Freedom to love

Musicians' Assistance Program

Volume 112, No. 6June, 2012

Cindy Green, LCSW

The office of the Musicians’ Assistance Program is your one-stop shop for musicians’ health. We offer counseling – both one-on-one and in groups – as well as information on all kinds of social services, including health insurance, housing, food stamps and more. All services are free to Local 802 members. Contact us at or (212) 397-4802

June is Gay Pride Month. How can we support each other this month – and always?

June is Gay Pride Month, a time for us all to consider the lesbian, gay, bisexual, transgender and queer (LBGTQ) community and their contributions to our industry and society. The fight to secure equal rights and acceptance has come so far. “Don’t ask, don’t tell” has been repealed. Multiple states have legalized same sex marriage. Mainstream TV shows depict openly gay men and women leading productive lives and having strong families. What more must we do to put an end to intolerance, judgment and discrimination?

The path has been laid with the hard work of those who fought to maintain the rights and dignity of everyone regardless of sexual orientation. But it’s clear that without ongoing action and support intolerance will continue. Just recently, North Carolina voted to change its constitution, adding a ban on gay marriage and civil partnerships between same sex couples.

The struggle is far from over. It is up to all of us to take action that will ensure the acceptance of the LBGTQ community. And there are fairly simple ways for each of us to pitch in to foster inclusivity and tolerance.

Speak out against bullying, and support gay youth. Bullying among children has recently grabbed national attention. We have read and heard stories of young people feeling victimized by peers because they are perceived to be different. Recent studies show that LBGTQ kids are much more likely to be bullied than their heterosexual peers. Adolescents often struggle to come out as gay, lesbian or bisexual because they’re intimidated, and fear being tormented by their peers. Organizations like the Trevor Project, the National Center for Bullying Prevention and the Gay, Lesbian, Straight Education Network combat bullying. The Hetric-Martin Institute and the Harvey Milk High School are two amazing organizations that support LBGTQ teens by providing safe environments in the classroom and in after school programming. Maximizing self esteem, interpersonal skills and confidence in adolescents is their goal. Contact them to get involved.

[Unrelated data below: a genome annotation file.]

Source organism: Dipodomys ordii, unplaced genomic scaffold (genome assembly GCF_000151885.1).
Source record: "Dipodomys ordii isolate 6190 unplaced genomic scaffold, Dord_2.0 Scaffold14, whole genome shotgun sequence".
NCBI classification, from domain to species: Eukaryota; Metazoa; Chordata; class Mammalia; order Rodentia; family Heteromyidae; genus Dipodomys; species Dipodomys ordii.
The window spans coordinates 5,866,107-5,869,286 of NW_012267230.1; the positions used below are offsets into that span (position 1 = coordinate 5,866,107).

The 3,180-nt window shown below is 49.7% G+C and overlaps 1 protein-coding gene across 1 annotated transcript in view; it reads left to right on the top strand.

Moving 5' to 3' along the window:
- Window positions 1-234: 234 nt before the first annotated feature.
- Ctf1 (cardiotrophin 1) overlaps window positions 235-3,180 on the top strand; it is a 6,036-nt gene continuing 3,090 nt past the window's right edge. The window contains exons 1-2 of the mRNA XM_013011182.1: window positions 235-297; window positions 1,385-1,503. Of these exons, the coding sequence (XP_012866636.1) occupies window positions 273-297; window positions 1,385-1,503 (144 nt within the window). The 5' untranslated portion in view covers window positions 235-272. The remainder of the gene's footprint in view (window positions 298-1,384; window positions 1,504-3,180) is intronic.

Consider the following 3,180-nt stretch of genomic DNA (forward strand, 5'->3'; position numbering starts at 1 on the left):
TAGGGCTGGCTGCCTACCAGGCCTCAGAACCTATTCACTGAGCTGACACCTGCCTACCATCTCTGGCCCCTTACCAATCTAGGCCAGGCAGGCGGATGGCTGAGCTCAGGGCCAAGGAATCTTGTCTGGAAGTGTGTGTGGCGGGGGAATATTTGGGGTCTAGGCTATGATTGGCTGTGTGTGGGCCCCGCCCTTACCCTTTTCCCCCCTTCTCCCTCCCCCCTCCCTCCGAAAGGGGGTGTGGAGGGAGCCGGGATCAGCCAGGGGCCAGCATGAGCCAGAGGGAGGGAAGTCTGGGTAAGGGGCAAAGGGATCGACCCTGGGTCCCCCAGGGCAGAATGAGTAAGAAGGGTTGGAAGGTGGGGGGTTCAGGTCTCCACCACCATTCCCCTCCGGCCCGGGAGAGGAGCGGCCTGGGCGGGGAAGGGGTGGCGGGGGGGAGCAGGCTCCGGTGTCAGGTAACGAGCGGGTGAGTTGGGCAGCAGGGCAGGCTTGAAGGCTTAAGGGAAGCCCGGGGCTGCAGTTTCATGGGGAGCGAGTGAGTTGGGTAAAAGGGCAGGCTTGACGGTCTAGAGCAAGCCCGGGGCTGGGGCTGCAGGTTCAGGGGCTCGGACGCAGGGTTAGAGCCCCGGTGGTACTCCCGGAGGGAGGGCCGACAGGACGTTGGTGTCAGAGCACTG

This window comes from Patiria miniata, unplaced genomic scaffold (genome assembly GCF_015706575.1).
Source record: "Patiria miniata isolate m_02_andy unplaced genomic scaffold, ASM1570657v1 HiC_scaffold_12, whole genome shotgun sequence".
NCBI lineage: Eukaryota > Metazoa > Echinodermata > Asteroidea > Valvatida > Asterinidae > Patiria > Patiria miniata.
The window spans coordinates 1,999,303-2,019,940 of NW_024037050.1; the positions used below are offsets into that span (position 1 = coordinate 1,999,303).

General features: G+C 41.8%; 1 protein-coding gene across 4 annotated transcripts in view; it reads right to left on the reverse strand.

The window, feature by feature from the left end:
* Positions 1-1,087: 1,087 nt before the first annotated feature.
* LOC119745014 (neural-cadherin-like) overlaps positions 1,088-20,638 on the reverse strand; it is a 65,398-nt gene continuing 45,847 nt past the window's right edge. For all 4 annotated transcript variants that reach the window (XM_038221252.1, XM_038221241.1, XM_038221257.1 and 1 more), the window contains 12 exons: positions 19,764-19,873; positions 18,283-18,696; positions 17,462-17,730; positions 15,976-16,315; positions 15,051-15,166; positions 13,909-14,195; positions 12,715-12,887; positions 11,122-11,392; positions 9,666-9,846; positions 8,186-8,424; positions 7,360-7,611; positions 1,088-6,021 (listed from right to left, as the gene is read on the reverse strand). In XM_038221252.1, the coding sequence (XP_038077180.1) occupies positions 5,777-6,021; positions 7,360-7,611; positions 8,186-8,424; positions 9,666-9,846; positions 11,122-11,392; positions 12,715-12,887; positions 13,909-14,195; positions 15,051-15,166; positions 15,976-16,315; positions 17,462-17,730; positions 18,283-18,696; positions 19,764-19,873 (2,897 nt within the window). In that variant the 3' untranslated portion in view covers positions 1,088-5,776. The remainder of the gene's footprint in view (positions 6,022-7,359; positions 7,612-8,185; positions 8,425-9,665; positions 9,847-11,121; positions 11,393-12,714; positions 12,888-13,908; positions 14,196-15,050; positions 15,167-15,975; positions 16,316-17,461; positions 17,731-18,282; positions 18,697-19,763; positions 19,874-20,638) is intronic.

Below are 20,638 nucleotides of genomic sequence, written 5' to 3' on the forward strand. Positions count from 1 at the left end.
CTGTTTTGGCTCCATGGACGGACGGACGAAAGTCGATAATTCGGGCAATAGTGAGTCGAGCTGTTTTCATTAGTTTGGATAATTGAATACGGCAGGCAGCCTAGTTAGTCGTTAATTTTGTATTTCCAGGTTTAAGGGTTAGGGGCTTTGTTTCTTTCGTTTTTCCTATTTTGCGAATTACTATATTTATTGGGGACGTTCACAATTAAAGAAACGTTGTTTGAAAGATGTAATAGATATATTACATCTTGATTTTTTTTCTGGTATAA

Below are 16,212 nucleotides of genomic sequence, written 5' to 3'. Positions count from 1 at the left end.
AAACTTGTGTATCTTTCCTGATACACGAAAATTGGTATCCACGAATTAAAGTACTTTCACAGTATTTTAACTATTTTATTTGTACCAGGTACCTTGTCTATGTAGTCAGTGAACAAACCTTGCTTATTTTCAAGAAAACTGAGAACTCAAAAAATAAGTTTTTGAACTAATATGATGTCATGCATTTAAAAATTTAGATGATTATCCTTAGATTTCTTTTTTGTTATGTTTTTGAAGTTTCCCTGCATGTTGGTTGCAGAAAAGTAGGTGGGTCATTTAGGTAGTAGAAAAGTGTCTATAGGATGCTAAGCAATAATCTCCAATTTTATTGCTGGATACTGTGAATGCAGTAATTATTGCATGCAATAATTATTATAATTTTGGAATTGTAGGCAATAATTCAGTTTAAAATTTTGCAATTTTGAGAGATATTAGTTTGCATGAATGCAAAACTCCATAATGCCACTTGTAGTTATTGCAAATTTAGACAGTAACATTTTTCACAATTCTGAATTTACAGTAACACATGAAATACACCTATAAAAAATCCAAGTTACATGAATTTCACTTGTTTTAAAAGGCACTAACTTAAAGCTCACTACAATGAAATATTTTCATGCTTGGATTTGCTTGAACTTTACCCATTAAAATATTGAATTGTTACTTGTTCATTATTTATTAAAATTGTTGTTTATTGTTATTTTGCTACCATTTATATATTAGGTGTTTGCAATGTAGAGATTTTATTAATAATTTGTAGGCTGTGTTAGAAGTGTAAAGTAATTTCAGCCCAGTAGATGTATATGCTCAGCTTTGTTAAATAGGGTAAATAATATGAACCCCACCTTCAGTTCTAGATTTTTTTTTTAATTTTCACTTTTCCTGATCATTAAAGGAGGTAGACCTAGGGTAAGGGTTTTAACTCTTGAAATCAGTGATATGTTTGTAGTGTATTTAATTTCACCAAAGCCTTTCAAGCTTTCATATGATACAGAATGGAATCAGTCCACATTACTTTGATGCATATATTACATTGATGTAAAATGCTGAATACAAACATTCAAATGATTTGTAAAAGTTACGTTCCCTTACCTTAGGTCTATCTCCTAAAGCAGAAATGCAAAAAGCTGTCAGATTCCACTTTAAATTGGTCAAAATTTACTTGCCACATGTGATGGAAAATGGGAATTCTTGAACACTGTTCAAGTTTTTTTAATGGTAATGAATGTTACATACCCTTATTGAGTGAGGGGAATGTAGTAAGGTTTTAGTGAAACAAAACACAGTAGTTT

Speak up – and vote! Make your voice heard by writing to your local, state and federal representatives. Let them know that discrimination is unacceptable. There is no better way to express your opinion than voting – and this is a critical year. Gay rights will continue to be at the top of legislative issues. Last month, President Obama came out explicitly in favor of gay marriage after Vice President Biden and Education Secretary Arne Duncan also expressed unambiguous support. The candidates’ views on the subject have now been made clear to voters.

Volunteer or donate to a gay rights organization. Whether it’s dealing with suicide prevention, legal issues, health and wellness, education, aging or just basic support, organized groups of people and resources are powerful forces for change. In New York City there are countless organizations that provide support and advocacy for the LGBTQ population. They include the LGBT Community Center, which provides a wide range of support and advocacy services. PFLAG is for friends and families of lesbians and gays. SAGE focuses on elderly members of the community. GLAAD fights defamation. Callen Lorde provides medical services. The Ali Forney Center serves homeless LGBTQ youth – and these are just a few. Find the best fit for you and lend them a couple of hours of your time, or donate money to the cause.

This month is an occasion to reflect on the accomplishments of the LGBTQ community, as well as on the challenges that remain. It’s also a time to consider how we can all get along, by both acknowledging differences and finding commonalities.

As always, the MAP office is available to help in any way we can. Call us if you have questions, need information, or want to talk about your situation. Contact us at (212) 397-4802 or for guidance and support.